Junior Conservation Technician Program
The Junior Conservation Technician (JCT) Program is a paid opportunity ($15/hour) for teens ages 14-18 to gain a deeper understanding of conservation action through hands-on experiences in the field at the Green Mountain Audubon Center. JCTs are mentored by our Youth Leadership Coordinator and work alongside local Vermont conservation heroes including foresters, wildlife biologists, environmental educators, ornithologists, nauralists, and more! The goal of this program is to provide professional learning experiences for teens in conservation and foster the next generation of conservationists.
Who can Apply?
Junior Conservation Technician positions are for high-school youth (ages 14-18). The ideal candidate is available for all of the program dates through June 30, 2023.
February Break: Monday February 27th, Tuesday the 28th, and Wednesday March 1st
Sugar on Snow Parties/VT Maple Open House Weekend: March 25th and 26th
April Break: Monday April 24th, Tuesday the 25th, and Wednesday 26th
Birdathon: Saturday May 20th
Summer Break: Tuesday June 20th-Friday June 23rd & Monday June 26th-Friday June 30th
Is the Junior Conservation Technician Program Right for You?
We're looking for candidates interested in:
- Outdoor/environmental education
- Wildlife and habitat conservation
- Science/nature writing and communications
- Learning naturalist skills (Wildlife and plant ID, animal tracking, etc.)
- Teaching and mentoring younger kids
- Building teamwork, resume, and leadership skills
Some projects may include, but are not limited to: bird banding, learning bird friendly forestry practices, trail management, collecting data for community science initiatives, leading projects and activities related to conservation for summer campers, caretaking native plant gardens, and removing invasive species. There will also be space for JCTs to work individually or in groups on their own projects around the Green Mountain Audubon Center.
What You Will Learn and Work On:
Work alongside of Audubon Vermont’s foresters to monitor forestry plots at the Green Mountain Audubon Center.
Learn the skills of tree identification and dig into bird friendly forestry as well as sugaring management strategies.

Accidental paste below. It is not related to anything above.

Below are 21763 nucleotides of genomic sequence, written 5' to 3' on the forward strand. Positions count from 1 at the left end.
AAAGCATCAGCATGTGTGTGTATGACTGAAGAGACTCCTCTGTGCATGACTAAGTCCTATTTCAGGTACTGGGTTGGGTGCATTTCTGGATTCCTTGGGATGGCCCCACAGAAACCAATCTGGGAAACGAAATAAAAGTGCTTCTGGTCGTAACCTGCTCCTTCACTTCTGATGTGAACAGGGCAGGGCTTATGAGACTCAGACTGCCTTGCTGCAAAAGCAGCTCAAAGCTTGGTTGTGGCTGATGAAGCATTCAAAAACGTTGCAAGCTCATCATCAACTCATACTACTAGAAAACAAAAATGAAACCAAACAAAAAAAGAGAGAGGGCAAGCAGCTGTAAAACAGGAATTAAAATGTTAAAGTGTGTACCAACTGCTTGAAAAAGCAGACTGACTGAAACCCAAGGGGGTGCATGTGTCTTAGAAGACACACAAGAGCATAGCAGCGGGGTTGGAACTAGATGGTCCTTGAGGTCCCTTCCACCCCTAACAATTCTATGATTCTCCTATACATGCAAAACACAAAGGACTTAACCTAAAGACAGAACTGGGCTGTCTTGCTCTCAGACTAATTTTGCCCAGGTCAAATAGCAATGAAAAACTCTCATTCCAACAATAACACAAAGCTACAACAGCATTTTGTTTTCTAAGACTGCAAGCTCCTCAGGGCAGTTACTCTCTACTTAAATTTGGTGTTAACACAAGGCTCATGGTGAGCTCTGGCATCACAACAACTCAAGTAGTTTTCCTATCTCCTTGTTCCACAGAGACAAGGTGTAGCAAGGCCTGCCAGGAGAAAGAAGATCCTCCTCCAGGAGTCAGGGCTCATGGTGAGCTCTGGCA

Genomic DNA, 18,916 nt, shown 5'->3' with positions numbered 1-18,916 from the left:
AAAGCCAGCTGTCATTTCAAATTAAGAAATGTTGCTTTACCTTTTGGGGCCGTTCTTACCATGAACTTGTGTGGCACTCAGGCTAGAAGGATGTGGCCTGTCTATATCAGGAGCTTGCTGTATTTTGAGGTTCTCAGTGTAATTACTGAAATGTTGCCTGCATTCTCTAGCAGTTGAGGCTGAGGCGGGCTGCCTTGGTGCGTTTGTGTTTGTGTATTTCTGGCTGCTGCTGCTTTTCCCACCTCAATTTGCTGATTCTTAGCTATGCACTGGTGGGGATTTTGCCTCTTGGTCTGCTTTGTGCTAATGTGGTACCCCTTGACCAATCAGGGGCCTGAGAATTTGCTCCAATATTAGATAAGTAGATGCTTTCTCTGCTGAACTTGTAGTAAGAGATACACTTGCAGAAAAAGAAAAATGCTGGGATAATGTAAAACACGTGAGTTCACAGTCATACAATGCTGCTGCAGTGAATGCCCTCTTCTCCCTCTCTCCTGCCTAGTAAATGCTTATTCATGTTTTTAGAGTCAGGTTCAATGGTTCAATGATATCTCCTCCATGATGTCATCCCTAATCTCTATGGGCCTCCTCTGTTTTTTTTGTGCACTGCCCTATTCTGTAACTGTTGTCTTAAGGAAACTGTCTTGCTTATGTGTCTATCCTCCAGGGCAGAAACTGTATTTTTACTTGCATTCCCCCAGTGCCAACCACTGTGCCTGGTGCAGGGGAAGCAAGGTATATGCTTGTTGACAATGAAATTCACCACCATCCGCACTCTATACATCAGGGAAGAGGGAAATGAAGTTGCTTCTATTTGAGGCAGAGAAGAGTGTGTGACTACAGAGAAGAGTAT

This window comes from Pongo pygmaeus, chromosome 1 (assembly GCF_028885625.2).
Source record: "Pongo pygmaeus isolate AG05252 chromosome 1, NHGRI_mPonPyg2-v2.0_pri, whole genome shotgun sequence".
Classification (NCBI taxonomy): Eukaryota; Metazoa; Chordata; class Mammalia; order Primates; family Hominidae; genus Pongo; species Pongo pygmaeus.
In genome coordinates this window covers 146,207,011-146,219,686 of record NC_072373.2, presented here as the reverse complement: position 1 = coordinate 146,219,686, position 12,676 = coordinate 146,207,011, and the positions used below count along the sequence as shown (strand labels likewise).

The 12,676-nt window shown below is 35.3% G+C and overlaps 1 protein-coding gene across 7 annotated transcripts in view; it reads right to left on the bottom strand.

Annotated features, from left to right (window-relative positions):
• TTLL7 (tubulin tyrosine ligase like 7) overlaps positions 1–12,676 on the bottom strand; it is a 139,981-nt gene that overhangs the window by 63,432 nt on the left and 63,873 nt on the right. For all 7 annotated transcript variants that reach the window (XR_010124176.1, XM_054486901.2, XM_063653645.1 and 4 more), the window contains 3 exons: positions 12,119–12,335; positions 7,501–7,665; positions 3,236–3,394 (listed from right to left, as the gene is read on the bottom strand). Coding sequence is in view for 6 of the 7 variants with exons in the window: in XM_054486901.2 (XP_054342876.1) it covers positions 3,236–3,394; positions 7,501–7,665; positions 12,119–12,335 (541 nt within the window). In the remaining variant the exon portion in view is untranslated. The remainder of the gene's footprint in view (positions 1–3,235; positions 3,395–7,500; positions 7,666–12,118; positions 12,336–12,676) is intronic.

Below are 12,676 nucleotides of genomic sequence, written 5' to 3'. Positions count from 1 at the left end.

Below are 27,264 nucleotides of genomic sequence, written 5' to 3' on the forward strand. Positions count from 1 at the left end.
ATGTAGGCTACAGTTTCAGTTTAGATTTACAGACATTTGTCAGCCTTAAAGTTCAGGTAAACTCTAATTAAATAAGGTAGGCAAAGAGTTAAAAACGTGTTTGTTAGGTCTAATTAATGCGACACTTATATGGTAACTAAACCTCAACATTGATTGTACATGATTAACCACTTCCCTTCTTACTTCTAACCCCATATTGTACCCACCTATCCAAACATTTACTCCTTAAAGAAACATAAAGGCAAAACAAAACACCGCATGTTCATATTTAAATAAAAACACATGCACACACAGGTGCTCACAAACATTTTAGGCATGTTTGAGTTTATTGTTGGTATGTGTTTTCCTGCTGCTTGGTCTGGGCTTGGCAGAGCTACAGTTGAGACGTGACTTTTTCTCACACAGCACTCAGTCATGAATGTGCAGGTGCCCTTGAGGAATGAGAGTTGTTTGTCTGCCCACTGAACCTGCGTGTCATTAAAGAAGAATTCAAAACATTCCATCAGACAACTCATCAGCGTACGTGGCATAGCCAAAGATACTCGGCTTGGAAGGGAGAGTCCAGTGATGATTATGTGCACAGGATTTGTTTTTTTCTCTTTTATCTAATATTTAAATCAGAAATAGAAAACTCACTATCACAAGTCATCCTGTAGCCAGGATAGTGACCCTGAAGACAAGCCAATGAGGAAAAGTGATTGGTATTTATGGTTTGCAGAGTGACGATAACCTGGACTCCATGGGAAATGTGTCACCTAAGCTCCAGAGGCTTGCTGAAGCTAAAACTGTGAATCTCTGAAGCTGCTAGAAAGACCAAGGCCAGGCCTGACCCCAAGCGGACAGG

- Monitor forest plots to assess the effectiveness of habitat management.
Aid a wildlife biologist in banding birds at the Green Mountain Audubon Center and learn about recapture studies.
Learn how to identify and remove invasive plant species to enhance bird habitat at the Green Mountain Audubon Center.
Collect data that will help scientists understand how wildlife and plants are responding to climate change through community science initiatives.
Serve as an assistant naturalist for camp staff when applicable.
Lead conservation projects for campers during the Conservation Crew camp week for campers ages 8-10.
Be a part of a team and learn transferrable professional skills like resume building, public speaking, and leadership.
Share knowledge of bird-friendly forestry and maple sugaring during Audubon Vermont’s sugaring events (Sugar on Snow and Maple Open House).
Junior Conservation Technician Expectations and Responsibilities:
A good attitude and interest in the topics the program will cover.
Be a role model for students, campers and visitors at the center, exhibiting maturity and good judgment.
Willingness to work in a team environment.
Open and receptive to feedback.
Ready to learn!
Junior Conservation Technician Testimonies:
"I loved how it felt to spend an entire day outside in the woods with friends. The last time we met, we learned how to identify maples and tapped them, hiked around the Audubon, and kept an eye out for birds. Learning through experience is the best way to learn, so being able to experience nature and actually engage with what we're learning about has been a great boon to my understanding of nature in general. Overall, it's been an incredibly great time of getting outside and learning about our natural world!" - 2022 Cohort Member"We got to go out in two groups of three with no adults. We had to work in our groups to figure out the best way to solve problems like creeks running over the trails and large mud patches blocking the path. We used tools that dug new routes for the running water, cleared debris off the trail, and cut any branches hanging in the way of hikers. This was definitely one of my favorite activities so far!” - 2022 Cohort Member
How to Apply
How you can help, right now
Donate to Audubon
Help secure the future for birds at risk from climate change, habitat loss and other threats. Your support will power our science, education, advocacy and on-the-ground conservation efforts.
It's always a good time to visit the Audubon Center. Trails are open to the public year-round. Visit us daily from dawn until dusk! Donations are appreciated.
Adults, preschoolers, foresters, photographers, sugarmakers and families will all find opportunities to connect with nature.